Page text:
Hecker cautioned that the satellite images reveal little, one way or the other, about whether the North Koreans are accelerating or slowing down the production of nuclear weapons. The plutonium reactor may or may not be operating at full power; the centrifuge plant might be enriching uranium at a high or low level. This sort of knowledge can come only from international inspectors, authorized by an international accord to be inside the plants.
Not only are Pompeo’s appointed negotiators nowhere near reaching such an accord, but they also haven’t broken through North Korea’s resistance to proceed with negotiations.
In the weeks leading up to the summit, U.S. negotiators complained in cables back to Washington that their North Korean counterparts weren’t budging on any vital issues—defining “denuclearization,” setting timetables, disclosing their present stockpiles, and so forth. The White House replied, in effect: Just get the joint statement written, forget about the details. Trump wanted the summit, and he wanted it on June 12. The North Koreans knew this, which gave them a lot of leverage. Since the summit, Trump and Pompeo have remained more palpably eager for a deal than Kim—and so the North Koreans continue to stall, having no incentive to behave otherwise.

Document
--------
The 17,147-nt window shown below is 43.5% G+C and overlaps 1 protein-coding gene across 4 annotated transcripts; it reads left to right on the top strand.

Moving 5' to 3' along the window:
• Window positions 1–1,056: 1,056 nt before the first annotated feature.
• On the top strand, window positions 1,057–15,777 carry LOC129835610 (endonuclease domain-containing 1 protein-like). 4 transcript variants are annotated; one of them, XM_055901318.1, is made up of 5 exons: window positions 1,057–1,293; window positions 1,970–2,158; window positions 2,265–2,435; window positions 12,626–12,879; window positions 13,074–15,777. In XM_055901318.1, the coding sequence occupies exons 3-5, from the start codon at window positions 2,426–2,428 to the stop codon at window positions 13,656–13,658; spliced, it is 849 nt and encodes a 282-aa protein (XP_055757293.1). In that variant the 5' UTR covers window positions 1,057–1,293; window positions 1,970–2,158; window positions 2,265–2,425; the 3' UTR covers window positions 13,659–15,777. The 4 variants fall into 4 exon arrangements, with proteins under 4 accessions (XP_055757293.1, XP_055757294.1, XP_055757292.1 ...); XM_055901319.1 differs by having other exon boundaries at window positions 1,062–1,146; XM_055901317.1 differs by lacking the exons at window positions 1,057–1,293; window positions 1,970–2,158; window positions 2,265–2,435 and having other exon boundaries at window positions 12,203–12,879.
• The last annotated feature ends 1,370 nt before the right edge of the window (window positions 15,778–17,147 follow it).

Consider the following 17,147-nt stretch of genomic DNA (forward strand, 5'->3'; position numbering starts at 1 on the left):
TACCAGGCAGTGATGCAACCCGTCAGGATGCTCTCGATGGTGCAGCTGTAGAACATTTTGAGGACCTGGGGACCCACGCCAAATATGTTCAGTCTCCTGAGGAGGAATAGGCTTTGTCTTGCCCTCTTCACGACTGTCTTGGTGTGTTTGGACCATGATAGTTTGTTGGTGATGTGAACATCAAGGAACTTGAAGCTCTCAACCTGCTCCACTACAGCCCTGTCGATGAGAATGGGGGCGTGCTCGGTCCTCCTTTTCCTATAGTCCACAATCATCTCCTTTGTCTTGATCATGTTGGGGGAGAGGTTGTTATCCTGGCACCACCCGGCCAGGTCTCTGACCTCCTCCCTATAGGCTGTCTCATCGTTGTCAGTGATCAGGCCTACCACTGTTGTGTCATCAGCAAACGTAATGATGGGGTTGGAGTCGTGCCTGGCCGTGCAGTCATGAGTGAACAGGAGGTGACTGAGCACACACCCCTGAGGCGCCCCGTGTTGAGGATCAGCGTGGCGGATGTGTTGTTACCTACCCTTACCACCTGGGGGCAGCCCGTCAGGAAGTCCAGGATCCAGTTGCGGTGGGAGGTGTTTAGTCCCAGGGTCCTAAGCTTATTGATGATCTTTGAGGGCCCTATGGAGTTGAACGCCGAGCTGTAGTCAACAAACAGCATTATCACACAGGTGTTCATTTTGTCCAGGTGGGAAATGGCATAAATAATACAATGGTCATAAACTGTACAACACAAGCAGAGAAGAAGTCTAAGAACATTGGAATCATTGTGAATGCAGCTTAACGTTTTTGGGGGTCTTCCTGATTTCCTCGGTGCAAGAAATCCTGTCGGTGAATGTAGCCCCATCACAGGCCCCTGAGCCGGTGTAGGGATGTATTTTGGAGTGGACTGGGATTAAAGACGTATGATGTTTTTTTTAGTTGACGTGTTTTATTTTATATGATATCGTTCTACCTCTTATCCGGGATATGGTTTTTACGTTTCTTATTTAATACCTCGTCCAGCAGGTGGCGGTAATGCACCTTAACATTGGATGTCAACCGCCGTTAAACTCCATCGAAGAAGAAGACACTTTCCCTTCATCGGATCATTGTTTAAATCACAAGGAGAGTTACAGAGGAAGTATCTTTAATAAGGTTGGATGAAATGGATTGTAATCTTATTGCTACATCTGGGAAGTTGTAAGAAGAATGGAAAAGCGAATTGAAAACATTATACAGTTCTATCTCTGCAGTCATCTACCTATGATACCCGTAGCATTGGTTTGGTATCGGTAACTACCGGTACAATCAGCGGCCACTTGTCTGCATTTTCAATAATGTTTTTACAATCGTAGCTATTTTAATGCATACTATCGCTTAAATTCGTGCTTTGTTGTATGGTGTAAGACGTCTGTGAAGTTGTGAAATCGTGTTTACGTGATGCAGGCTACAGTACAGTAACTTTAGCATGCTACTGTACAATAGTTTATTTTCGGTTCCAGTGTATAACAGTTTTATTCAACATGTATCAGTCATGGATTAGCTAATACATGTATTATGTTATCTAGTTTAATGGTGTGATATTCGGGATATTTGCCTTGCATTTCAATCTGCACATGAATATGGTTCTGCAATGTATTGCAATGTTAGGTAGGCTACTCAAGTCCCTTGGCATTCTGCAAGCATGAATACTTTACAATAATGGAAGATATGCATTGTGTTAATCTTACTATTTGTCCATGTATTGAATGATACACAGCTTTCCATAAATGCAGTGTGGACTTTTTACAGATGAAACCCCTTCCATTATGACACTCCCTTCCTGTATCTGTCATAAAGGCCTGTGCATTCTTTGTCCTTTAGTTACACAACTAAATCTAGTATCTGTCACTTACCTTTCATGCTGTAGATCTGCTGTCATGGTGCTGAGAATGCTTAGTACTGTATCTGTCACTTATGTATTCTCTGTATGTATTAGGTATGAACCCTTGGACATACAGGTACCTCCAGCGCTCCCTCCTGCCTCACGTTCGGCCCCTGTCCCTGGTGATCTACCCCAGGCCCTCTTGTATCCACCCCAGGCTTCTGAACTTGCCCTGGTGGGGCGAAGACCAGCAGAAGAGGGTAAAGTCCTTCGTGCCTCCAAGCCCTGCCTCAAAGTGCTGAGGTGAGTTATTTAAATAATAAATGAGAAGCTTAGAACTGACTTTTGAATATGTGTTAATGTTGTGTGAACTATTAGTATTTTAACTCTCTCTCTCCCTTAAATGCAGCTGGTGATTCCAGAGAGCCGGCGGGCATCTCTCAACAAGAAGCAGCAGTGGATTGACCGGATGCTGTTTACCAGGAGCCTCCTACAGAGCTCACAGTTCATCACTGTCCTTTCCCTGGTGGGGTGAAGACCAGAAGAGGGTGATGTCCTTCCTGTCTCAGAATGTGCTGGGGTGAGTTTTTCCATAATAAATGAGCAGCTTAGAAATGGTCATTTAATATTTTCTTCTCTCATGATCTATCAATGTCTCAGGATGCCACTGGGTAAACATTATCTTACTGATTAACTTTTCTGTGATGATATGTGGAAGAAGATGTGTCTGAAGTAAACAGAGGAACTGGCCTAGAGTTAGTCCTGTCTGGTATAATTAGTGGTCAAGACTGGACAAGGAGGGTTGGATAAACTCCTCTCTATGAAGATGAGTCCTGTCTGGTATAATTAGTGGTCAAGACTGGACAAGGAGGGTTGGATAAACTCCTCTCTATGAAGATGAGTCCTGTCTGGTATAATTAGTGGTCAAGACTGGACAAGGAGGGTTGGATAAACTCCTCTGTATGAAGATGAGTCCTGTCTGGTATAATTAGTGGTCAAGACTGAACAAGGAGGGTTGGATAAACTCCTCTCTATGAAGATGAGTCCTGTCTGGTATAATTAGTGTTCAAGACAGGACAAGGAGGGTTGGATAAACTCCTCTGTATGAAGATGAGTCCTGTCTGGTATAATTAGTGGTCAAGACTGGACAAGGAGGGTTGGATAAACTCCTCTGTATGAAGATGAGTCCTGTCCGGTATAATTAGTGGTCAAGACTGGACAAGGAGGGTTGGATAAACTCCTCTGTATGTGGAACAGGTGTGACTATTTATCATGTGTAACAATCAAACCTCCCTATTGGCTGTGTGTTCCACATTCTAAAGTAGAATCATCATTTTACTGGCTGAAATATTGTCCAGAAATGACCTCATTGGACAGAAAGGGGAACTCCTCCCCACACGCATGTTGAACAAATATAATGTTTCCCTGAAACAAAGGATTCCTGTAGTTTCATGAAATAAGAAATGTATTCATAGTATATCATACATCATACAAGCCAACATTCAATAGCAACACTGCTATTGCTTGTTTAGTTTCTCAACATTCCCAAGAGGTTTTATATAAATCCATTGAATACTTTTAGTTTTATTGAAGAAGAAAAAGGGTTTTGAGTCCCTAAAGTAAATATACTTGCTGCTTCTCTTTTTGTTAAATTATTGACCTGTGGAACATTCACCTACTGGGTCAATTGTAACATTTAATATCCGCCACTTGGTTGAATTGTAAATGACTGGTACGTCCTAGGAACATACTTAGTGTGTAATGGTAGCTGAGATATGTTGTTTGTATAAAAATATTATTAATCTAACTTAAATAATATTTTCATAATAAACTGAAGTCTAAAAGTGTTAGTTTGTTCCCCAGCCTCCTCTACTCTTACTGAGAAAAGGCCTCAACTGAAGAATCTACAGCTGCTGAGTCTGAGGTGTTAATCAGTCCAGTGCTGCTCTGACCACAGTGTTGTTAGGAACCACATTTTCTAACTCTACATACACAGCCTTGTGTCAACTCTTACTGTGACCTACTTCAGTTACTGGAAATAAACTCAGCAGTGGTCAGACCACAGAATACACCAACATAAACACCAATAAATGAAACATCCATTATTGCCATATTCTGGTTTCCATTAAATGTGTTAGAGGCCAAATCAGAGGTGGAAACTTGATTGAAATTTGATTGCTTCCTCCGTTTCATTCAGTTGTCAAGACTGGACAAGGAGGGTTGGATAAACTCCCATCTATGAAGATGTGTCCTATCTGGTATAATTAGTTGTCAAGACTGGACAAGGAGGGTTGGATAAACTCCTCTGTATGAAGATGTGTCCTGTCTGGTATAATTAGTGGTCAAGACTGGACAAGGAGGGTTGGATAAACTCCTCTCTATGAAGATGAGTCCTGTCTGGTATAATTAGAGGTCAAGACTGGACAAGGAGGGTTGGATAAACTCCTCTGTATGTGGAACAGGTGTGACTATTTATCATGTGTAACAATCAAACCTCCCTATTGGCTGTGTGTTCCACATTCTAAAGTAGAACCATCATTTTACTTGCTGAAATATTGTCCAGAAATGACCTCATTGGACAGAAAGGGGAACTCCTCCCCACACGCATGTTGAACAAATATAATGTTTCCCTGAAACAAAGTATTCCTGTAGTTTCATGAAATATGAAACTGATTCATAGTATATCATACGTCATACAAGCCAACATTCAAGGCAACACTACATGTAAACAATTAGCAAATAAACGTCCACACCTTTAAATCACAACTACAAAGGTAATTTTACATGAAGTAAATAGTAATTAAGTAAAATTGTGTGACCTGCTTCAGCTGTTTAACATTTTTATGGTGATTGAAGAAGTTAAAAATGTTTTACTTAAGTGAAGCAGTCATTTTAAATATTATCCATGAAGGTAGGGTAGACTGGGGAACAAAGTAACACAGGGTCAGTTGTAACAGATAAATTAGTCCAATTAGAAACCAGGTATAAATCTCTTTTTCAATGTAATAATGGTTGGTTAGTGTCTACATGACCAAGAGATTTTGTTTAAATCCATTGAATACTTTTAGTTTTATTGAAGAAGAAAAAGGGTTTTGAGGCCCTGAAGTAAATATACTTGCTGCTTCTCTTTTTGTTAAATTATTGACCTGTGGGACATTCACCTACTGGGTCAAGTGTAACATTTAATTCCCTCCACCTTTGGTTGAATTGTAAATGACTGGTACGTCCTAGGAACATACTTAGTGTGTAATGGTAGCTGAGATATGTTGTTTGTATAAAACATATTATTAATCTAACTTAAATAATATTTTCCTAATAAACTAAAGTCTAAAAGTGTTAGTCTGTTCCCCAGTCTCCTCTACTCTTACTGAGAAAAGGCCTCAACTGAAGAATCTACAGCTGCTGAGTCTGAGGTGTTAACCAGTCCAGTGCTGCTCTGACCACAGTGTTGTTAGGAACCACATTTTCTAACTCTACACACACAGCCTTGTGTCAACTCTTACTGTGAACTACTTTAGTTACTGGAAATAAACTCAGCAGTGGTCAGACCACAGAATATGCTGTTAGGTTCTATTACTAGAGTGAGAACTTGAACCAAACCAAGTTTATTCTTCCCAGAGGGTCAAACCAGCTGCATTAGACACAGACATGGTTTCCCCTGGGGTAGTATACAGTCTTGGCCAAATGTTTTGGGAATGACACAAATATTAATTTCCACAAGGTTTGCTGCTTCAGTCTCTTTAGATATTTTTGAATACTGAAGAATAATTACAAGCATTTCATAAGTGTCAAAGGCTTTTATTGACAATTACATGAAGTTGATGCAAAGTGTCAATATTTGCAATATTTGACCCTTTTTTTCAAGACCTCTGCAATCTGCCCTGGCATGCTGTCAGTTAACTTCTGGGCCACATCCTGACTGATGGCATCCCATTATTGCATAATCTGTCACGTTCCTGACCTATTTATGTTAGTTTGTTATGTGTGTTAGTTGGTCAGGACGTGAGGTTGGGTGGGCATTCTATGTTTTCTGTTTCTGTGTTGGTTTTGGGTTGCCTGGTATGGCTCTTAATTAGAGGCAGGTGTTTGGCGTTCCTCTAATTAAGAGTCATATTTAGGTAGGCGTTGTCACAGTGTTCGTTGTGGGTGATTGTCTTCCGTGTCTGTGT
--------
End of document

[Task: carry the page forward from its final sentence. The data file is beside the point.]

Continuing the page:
Back in Singapore, Trump also agreed to cancel the annual U.S.-South Korean military exercises, to the surprise of the South Koreans and the Pentagon—in exchange for no new commitments from Kim. Pompeo and other officials noted that the strong economic sanctions against Kim’s regime would remain in place until disarmament was well along. But the United States does no business with North Korea anyway, so sanctions—whether maintained or lifted—have no effect. They did have some impact when Trump—and, before him, President Obama—persuaded the U.N. Security Council to sanctify the sanctions. However, especially since the summit and the resulting reduction of tensions, China and South Korea have lowered the barriers considerably. Goods of all sorts are moving in and out of North Korea; trucks, which were once inspected at the borders for prohibited materials, are now, for the most part, waved through with no delay.
I’ve asked some former U.S. officials, who are knowledgeable about North Korea and arms-control negotiations, how long Kim could continue to string Trump along, making a few feints and gestures toward disarmament—blowing up a test site, dismantling a missile, exporting a few grams of plutonium—without doing, or agreeing to, anything meaningful. They estimated that he could keep this up for about a year, before the game would be inescapably clear.
This may be why Pompeo is flying to Pyongyang the week before Trump journeys to his summits with NATO (where the allies fear he will reprise the insults that he flung at the G-7 summit in Quebec) and with Putin (where they fear he will strike a deal as empty as the one with Kim or, perhaps, more dangerous still). Pompeo’s hope may be that Kim can be persuaded to make a gesture that fosters at least the appearance of diplomatic progress, which Trump could then embellish to a fist-pumping triumph before heading off to the misery in Brussels and the bear trap in Helsinki. But what will Kim demand for that favor? And for how long, and at what cost to American prestige and security, will the charade continue?